Long-term effects of e-cigarette vapor may not disappear as easily as vapor


Megan Osborne

Students use e-cigarettes as an alternative to tobacco cigarettes.

With Marshall University’s move to make the campus tobacco free in 2013, students quickly looked for other options to replace addictive cigarettes. Because most other places in the community, throughout the state and in the country as a whole decided to make public places tobacco free, the electronic cigarette’s popularity grew overnight.

Dr. Piyali Dasgupta of Marshall University’s school of medicine is the recent recipient of one of nine grants that were given to the Marshall school of medicine and the West Virginia University school of medicine. Together, the two schools will collaborate on nine projects that focus on improving health conditions across West Virginia. Most in state sports fans would shudder over hearing the rival universities mentioned in the same sentence, however, Dasgupta said this is not the case with the collaborative project between the medical schools. “On a scientific level, I don’t feel that tension,” Dasgupta said. “Both institutes are eager to do quality medical research that benefits the state.” Dasgupta went on to say the state deserves all scientific insight it can receive from the positive impact the two schools can make by working together.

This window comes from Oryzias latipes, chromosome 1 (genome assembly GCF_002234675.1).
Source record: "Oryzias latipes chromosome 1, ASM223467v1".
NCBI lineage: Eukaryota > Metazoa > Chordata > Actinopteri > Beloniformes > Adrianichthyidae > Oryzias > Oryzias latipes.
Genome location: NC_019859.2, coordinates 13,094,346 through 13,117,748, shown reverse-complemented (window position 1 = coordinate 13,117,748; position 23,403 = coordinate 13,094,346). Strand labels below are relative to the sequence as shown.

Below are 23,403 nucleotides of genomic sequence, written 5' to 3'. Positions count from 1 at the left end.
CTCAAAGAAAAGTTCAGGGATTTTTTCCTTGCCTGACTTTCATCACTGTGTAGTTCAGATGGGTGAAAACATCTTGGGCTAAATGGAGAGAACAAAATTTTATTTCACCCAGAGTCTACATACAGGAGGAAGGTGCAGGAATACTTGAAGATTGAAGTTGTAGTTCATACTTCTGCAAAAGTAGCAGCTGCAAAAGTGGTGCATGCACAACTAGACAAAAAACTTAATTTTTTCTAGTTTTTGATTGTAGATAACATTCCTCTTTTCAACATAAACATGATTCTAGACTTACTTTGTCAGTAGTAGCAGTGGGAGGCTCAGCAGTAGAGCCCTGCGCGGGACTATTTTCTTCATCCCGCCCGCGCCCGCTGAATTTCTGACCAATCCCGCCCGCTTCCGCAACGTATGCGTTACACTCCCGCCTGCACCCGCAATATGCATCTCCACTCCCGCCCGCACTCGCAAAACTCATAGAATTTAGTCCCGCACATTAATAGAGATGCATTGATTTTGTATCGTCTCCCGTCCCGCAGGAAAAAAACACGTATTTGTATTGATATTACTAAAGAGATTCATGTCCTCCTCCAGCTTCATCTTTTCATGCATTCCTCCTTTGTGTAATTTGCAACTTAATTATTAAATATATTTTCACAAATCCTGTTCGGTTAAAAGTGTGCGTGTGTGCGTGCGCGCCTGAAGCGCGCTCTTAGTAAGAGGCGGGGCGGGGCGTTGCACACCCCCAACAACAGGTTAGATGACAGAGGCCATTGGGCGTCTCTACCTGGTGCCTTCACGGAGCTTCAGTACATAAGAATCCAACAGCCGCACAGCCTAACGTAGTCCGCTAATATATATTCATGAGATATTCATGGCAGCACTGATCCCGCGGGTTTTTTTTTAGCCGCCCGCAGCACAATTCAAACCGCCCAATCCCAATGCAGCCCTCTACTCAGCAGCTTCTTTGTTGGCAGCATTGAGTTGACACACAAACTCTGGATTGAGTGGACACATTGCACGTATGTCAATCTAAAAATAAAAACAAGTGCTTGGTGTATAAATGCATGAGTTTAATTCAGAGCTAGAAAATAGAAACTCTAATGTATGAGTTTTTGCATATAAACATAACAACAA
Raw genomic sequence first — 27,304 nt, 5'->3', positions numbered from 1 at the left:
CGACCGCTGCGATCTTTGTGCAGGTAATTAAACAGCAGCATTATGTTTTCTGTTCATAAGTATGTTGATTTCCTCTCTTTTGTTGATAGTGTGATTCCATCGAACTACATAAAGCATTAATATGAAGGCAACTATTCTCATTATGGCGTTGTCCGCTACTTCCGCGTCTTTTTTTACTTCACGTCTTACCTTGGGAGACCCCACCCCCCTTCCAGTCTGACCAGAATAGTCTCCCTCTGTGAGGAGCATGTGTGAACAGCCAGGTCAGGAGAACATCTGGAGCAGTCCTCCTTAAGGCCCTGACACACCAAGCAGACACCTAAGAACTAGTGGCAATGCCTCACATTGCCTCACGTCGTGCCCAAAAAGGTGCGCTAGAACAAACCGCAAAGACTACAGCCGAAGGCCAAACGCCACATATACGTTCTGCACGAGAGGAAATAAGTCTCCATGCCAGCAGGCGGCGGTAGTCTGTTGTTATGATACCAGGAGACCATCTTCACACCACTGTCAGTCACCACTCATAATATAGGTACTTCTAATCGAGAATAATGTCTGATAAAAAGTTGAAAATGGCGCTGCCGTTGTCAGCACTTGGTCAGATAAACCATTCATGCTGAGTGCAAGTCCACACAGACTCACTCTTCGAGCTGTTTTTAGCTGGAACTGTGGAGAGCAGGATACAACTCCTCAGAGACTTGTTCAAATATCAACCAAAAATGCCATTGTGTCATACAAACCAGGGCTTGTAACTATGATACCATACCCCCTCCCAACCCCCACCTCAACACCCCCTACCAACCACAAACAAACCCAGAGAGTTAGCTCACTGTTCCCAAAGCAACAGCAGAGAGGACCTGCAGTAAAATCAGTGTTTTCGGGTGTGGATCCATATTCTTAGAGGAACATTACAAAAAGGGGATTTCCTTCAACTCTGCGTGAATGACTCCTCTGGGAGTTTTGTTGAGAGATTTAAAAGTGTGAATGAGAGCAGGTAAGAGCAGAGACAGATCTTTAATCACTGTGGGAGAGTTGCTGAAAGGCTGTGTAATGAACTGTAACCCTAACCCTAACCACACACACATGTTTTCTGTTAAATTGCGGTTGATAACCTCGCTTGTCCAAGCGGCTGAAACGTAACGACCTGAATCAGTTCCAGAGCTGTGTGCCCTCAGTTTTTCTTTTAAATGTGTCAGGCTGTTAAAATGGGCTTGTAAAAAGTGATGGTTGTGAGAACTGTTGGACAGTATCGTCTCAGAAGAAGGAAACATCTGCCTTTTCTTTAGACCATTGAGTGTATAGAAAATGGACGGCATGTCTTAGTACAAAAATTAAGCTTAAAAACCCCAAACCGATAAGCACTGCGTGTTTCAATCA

The e-cigarette study, which was awarded $50,000 late last year, will use mice to research exposure to vapor effected lung tissue. The project is set to start in early February of this year. “The WVU School of Medicine will expose mice to vapor for a period of seven months and provide pulmonary function tests to find out results of the inhalation of vapor,” Dasgupta said.

Marshall’s school of medicine, under the direction of Dasgupta, will then analyze and interpret the tissue from the lungs of the mice to see if the exposure to vapor accelerates or leads to a higher risk of cancer and other harmful side effects.

Students face the risk of being over exposed to e-cigarette vapor because of the campus now being tobacco free. When asked if she felt at higher risk to second-hand exposure to vapor, junior forensic chemistry major, Mary Kate Miller said, “I’m not around many people who use e-cigarettes and have not seen many people using them on campus.”

Dasgupta said she is hopeful the study exposes more information about vapor because of its increased popularity. “Right now, the FDA does not regulate what additives are used in e-cigarettes,” Dasgupta said. Until more regulations are placed on e-cigarettes and more studies are done, the public is at risk for being blindsided with potential health risks. As the saying goes, two heads are better than one. This philosophy is used by both Marshall and WVU as they embark on nine studies to improve the health of the state.

Elayna Conard can be contacted at [email protected].